US urges closer security ties with Russia for Olympics
Washington: The United States Monday called for closer security cooperation with Russia ahead of the Sochi Winter Olympics after two deadly bombings in the city of Volgograd, and warned Americans to stay vigilant.
"The US government has offered our full support to the Russian government in security preparations for the Sochi Olympic Games, and we would welcome the opportunity for closer cooperation for the safety of the athletes, spectators, and other participants," National Security Council spokeswoman Caitlin Hayden said in a statement.
At least 14 people were killed Monday when a suicide bomber blew himself up on a packed trolleybus in the southern Russian city during the morning rush hour. On Sunday, a similar attack at a train station claimed 17 lives.
The United States "condemns the terrorist attacks that struck the Russian city of Volgograd and sends deepest condolences to the families of the victims with hopes for the rapid healing of those wounded," Hayden added.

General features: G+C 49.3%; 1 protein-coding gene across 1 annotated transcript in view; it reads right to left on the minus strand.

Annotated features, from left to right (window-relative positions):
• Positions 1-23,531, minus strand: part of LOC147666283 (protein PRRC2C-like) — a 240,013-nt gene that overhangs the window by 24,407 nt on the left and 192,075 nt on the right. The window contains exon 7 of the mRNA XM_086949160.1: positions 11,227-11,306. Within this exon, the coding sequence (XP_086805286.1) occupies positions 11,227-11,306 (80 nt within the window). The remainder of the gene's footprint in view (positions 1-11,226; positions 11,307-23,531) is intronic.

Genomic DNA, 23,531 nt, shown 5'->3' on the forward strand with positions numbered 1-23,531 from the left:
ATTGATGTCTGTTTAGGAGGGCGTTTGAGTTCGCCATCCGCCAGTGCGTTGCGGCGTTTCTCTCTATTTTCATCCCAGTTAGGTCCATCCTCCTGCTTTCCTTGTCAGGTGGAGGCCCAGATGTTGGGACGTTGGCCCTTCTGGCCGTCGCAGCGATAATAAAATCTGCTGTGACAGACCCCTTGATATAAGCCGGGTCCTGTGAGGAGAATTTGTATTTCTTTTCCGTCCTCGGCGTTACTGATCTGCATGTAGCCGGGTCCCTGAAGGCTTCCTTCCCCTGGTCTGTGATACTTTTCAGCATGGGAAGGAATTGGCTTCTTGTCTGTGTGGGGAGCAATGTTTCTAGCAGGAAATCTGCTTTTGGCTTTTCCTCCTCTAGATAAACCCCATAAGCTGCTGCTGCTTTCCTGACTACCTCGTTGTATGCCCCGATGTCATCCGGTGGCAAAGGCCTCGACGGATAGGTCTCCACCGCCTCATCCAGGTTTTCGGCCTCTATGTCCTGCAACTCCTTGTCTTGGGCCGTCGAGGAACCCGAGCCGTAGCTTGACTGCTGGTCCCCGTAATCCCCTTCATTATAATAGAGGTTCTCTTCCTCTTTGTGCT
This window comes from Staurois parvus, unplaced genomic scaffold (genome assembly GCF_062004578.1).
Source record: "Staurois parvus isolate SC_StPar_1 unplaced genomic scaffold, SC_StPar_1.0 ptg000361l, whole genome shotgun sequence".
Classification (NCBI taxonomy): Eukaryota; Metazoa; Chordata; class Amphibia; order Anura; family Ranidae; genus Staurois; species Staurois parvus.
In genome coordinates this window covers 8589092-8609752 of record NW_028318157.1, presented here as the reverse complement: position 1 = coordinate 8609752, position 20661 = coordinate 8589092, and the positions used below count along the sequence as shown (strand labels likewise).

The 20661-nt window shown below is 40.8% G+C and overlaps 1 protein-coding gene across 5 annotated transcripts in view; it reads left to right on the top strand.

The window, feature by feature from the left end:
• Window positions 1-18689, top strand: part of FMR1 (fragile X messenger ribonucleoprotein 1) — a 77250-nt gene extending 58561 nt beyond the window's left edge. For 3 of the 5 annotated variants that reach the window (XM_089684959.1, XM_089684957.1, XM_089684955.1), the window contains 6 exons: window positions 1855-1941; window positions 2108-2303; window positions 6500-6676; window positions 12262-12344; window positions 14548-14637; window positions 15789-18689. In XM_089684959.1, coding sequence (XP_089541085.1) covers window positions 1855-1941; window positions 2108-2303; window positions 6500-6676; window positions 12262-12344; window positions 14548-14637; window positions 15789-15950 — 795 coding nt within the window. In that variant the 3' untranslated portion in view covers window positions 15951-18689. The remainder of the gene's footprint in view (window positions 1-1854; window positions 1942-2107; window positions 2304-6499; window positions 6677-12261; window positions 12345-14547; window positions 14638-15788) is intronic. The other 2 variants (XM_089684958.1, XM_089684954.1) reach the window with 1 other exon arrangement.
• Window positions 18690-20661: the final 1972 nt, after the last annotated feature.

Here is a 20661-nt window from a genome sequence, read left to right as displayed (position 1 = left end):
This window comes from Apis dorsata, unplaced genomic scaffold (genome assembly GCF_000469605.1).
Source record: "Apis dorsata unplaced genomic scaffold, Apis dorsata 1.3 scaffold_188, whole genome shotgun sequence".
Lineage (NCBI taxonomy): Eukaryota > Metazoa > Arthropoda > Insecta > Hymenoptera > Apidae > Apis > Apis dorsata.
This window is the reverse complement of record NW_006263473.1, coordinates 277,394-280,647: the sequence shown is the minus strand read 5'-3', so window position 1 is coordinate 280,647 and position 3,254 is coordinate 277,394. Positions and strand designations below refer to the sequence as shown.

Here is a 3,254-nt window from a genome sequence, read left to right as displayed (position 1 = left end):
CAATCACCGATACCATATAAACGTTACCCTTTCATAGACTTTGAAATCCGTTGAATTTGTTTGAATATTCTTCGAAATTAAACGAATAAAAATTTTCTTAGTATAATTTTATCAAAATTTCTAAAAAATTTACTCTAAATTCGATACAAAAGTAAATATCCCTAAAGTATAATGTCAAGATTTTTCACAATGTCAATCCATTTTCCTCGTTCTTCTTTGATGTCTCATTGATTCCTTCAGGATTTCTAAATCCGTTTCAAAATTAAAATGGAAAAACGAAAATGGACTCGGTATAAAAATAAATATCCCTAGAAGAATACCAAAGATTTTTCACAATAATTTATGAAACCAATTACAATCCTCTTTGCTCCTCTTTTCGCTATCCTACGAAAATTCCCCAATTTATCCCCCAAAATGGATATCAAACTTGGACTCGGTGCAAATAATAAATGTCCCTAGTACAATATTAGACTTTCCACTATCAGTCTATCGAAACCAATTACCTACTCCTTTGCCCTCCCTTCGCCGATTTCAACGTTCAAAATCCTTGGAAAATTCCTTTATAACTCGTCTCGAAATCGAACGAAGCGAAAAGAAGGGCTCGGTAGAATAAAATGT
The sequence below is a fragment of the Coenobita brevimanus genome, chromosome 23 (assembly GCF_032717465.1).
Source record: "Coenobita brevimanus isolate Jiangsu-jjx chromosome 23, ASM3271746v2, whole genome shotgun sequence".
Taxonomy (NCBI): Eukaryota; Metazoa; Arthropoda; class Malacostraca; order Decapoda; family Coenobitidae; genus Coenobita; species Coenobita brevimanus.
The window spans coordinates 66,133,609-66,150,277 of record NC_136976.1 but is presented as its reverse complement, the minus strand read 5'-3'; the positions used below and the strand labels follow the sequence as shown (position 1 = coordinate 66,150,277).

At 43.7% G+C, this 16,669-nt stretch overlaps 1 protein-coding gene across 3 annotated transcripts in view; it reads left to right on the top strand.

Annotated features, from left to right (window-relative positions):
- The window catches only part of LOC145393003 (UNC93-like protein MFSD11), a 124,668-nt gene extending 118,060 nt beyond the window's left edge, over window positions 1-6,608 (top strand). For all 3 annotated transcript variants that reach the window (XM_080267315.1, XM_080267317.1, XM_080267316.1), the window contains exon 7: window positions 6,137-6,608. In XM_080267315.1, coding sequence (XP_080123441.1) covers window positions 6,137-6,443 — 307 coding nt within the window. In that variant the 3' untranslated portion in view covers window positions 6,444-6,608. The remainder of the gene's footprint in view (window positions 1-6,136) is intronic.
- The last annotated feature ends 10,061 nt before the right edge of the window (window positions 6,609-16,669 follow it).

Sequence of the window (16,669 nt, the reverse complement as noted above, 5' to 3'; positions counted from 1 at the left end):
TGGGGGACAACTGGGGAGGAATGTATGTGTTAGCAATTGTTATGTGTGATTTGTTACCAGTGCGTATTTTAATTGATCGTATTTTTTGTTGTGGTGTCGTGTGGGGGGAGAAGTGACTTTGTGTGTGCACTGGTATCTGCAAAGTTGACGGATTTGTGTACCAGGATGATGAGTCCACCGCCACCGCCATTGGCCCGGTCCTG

"The United States stands in solidarity with the Russian people against terrorism," she said.
The attacks raised alarm about whether the ongoing anti-Kremlin insurgency in the Northern Caucasus could affect the Sochi Winter Games, which open on February 7.
The State Department warned all Americans planning to travel to Russia for the Games to remain vigilant, saying threats had already been made against the winter spectacular.
"US citizens planning to attend should remain alert, regarding their personal security at all times," said State Department deputy spokeswoman Marie Harf.
US diplomatic security staff have been working with Russian authorities for "many months on security" leading up to the Games, she stressed.
"Threats have been made against the Olympic Games and acts of terrorism, including bombings, continue to occur in Russia," Harf said.
"This is an exciting, positive, happy international sporting event, but people going there do need to maintain vigilance and watch out for their own security and safety," she added.